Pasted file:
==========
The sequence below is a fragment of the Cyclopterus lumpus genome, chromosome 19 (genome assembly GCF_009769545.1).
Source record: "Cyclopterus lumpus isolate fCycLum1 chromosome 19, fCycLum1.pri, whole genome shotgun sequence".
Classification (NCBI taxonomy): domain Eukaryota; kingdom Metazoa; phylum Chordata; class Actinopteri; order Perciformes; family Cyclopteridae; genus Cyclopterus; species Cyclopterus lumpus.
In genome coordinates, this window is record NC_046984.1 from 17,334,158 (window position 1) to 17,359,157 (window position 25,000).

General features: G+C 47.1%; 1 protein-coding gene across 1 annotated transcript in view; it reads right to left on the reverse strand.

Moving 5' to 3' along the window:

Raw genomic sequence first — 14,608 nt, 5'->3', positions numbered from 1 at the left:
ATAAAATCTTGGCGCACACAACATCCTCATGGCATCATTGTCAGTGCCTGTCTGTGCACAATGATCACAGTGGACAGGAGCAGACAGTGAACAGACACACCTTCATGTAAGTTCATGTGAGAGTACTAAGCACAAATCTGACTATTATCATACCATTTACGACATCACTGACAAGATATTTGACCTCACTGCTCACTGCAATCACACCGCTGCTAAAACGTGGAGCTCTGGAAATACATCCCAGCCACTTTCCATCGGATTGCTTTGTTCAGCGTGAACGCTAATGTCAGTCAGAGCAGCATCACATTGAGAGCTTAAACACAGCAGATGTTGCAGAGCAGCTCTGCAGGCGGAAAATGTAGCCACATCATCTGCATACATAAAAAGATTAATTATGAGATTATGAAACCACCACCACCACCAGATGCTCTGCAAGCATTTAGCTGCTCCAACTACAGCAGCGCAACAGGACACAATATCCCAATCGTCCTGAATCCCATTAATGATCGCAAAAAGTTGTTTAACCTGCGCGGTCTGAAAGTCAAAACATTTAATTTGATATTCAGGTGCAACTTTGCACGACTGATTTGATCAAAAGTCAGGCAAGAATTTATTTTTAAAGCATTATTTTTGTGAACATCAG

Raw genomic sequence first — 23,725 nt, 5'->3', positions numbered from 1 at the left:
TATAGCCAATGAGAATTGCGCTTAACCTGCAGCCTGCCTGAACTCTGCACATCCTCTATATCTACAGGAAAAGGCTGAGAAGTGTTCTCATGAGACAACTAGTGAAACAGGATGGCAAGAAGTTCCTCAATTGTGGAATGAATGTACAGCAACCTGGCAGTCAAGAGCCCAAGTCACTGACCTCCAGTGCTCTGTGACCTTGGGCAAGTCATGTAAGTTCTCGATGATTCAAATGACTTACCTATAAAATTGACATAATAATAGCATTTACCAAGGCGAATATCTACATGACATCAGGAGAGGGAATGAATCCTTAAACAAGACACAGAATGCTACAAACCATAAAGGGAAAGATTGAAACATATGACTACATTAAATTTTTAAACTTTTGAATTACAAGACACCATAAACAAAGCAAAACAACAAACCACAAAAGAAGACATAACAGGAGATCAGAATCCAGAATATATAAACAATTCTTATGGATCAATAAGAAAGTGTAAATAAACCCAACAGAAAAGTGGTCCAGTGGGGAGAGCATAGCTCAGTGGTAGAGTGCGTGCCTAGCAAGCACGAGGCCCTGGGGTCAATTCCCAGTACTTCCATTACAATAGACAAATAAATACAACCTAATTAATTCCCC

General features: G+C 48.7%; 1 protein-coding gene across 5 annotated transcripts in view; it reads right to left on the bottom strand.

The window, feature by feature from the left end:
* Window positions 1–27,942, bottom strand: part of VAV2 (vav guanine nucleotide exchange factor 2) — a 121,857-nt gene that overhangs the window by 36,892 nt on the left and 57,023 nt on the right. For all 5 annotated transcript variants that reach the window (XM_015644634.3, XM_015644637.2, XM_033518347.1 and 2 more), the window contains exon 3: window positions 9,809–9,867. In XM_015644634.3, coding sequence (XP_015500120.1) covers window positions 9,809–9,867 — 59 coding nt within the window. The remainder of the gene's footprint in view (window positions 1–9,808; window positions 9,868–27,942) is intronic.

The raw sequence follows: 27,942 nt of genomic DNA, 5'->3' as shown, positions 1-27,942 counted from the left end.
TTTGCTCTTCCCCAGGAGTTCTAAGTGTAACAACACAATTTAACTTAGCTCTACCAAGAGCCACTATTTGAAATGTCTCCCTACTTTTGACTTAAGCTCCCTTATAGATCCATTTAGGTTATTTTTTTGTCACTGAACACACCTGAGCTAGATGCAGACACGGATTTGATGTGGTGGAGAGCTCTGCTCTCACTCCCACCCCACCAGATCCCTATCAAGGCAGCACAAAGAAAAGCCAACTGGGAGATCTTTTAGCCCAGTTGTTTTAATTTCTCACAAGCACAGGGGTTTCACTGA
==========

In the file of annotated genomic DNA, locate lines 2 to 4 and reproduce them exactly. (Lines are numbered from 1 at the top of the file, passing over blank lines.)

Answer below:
Source record: "Cyclopterus lumpus isolate fCycLum1 chromosome 19, fCycLum1.pri, whole genome shotgun sequence".
Classification (NCBI taxonomy): domain Eukaryota; kingdom Metazoa; phylum Chordata; class Actinopteri; order Perciformes; family Cyclopteridae; genus Cyclopterus; species Cyclopterus lumpus.
In genome coordinates, this window is record NC_046984.1 from 17,334,158 (window position 1) to 17,359,157 (window position 25,000).